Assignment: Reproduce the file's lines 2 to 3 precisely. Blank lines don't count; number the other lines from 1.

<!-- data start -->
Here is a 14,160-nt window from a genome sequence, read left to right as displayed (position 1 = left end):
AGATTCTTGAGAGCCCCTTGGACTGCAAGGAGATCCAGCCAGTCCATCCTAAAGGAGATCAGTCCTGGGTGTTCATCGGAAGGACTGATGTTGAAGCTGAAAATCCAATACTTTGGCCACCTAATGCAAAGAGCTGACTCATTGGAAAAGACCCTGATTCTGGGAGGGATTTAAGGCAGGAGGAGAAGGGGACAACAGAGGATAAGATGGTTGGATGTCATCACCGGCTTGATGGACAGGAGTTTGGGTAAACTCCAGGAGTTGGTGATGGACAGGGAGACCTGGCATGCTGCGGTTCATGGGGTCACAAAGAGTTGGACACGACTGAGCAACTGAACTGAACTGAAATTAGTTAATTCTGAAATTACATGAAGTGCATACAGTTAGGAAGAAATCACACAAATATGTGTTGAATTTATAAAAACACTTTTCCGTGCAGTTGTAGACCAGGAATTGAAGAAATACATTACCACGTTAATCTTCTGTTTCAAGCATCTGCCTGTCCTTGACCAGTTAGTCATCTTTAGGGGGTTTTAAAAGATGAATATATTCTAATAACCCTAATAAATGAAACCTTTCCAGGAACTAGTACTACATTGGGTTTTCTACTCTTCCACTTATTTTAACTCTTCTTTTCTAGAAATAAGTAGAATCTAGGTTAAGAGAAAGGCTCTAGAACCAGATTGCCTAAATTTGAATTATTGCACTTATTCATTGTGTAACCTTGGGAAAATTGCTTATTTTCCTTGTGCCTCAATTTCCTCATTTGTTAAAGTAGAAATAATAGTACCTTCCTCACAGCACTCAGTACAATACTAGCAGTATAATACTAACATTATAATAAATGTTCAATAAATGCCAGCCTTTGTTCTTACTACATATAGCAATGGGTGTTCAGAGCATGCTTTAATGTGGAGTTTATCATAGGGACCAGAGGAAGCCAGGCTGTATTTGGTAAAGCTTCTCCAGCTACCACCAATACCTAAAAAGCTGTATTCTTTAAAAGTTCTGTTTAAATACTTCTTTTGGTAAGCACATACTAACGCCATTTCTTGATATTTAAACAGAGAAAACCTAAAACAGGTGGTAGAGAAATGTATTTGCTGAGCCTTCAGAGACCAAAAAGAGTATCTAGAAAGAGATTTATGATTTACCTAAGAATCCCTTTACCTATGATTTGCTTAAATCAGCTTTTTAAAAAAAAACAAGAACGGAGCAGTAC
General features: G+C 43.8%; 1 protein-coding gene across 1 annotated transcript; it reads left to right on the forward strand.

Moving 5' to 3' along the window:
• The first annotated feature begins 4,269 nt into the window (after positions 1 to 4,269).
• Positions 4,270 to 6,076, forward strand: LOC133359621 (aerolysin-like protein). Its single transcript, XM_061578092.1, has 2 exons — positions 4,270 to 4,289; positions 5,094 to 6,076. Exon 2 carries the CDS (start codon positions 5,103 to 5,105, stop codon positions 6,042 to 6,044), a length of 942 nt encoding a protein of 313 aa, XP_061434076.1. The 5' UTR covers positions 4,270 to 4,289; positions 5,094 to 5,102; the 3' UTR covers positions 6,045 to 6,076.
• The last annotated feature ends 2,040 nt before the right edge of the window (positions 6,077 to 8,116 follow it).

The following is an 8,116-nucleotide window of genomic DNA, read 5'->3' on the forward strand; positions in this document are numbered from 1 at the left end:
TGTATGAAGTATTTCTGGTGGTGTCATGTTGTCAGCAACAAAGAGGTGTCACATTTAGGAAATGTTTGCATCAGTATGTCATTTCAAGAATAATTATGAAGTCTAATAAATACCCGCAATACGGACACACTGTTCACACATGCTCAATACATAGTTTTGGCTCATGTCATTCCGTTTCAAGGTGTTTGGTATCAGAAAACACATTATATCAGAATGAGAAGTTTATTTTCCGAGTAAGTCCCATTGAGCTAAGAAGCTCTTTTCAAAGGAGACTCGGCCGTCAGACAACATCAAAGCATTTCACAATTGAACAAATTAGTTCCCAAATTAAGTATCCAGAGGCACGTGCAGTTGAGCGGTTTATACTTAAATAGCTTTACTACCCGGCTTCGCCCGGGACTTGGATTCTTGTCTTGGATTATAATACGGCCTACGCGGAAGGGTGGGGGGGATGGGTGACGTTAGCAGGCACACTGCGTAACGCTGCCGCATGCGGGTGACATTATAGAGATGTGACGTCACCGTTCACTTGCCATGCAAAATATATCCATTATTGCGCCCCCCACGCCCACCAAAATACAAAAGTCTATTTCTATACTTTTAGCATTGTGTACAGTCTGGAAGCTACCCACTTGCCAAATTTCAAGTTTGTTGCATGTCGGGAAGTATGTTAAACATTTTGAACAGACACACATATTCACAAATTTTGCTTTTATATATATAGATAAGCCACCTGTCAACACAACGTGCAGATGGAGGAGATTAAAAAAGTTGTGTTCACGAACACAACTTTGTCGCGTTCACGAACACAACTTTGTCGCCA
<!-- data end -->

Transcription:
AGATTCTTGAGAGCCCCTTGGACTGCAAGGAGATCCAGCCAGTCCATCCTAAAGGAGATCAGTCCTGGGTGTTCATCGGAAGGACTGATGTTGAAGCTGAAAATCCAATACTTTGGCCACCTAATGCAAAGAGCTGACTCATTGGAAAAGACCCTGATTCTGGGAGGGATTTAAGGCAGGAGGAGAAGGGGACAACAGAGGATAAGATGGTTGGATGTCATCACCGGCTTGATGGACAGGAGTTTGGGTAAACTCCAGGAGTTGGTGATGGACAGGGAGACCTGGCATGCTGCGGTTCATGGGGTCACAAAGAGTTGGACACGACTGAGCAACTGAACTGAACTGAAATTAGTTAATTCTGAAATTACATGAAGTGCATACAGTTAGGAAGAAATCACACAAATATGTGTTGAATTTATAAAAACACTTTTCCGTGCAGTTGTAGACCAGGAATTGAAGAAATACATTACCACGTTAATCTTCTGTTTCAAGCATCTGCCTGTCCTTGACCAGTTAGTCATCTTTAGGGGGTTTTAAAAGATGAATATATTCTAATAACCCTAATAAATGAAACCTTTCCAGGAACTAGTACTACATTGGGTTTTCTACTCTTCCACTTATTTTAACTCTTCTTTTCTAGAAATAAGTAGAATCTAGGTTAAGAGAAAGGCTCTAGAACCAGATTGCCTAAATTTGAATTATTGCACTTATTCATTGTGTAACCTTGGGAAAATTGCTTATTTTCCTTGTGCCTCAATTTCCTCATTTGTTAAAGTAGAAATAATAGTACCTTCCTCACAGCACTCAGTACAATACTAGCAGTATAATACTAACATTATAATAAATGTTCAATAAATGCCAGCCTTTGTTCTTACTACATATAGCAATGGGTGTTCAGAGCATGCTTTAATGTGGAGTTTATCATAGGGACCAGAGGAAGCCAGGCTGTATTTGGTAAAGCTTCTCCAGCTACCACCAATACCTAAAAAGCTGTATTCTTTAAAAGTTCTGTTTAAATACTTCTTTTGGTAAGCACATACTAACGCCATTTCTTGATATTTAAACAGAGAAAACCTAAAACAGGTGGTAGAGAAATGTATTTGCTGAGCCTTCAGAGACCAAAAAGAGTATCTAGAAAGAGATTTATGATTTACCTAAGAATCCCTTTACCTATGATTTGCTTAAATCAGCTTTTTAAAAAAAAACAAGAACGGAGCAGTAC
General features: G+C 43.8%; 1 protein-coding gene across 1 annotated transcript; it reads left to right on the forward strand.